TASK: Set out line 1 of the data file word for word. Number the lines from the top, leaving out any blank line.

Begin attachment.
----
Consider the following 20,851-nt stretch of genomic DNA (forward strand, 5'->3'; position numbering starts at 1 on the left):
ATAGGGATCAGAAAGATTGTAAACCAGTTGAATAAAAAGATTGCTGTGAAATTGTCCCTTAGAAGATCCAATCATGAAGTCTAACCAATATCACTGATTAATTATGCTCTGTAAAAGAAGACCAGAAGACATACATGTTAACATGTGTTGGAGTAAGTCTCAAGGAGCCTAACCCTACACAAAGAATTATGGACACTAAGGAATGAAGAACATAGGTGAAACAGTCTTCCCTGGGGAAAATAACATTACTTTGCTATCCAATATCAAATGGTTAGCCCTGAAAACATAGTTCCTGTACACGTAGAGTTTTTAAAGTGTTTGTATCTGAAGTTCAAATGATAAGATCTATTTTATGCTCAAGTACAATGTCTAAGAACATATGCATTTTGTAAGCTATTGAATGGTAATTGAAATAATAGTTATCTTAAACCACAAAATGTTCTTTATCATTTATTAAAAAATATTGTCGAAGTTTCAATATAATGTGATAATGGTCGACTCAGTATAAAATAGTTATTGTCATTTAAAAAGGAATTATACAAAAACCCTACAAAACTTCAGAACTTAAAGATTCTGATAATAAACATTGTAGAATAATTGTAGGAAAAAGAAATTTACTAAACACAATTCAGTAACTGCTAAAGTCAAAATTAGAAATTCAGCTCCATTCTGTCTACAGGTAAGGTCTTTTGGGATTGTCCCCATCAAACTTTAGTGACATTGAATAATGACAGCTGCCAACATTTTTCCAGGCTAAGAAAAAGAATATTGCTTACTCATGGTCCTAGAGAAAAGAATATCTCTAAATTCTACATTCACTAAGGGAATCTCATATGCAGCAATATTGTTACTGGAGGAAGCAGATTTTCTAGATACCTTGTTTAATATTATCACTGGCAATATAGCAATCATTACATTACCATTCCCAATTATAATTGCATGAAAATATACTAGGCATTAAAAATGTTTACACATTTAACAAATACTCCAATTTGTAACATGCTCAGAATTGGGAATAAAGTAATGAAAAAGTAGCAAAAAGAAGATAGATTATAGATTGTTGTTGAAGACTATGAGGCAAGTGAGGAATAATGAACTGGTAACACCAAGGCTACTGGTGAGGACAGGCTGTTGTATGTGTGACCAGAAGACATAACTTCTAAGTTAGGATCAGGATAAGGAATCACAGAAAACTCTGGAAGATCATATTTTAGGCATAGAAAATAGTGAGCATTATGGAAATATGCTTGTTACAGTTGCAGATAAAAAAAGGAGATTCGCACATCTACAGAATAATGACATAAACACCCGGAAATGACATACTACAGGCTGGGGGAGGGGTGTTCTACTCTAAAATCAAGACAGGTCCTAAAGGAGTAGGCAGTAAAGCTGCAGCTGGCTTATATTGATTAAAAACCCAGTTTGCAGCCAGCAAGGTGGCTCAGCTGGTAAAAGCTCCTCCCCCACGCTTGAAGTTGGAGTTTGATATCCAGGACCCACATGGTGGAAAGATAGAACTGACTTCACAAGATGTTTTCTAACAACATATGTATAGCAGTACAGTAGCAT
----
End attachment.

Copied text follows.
Consider the following 20,851-nt stretch of genomic DNA (forward strand, 5'->3'; position numbering starts at 1 on the left):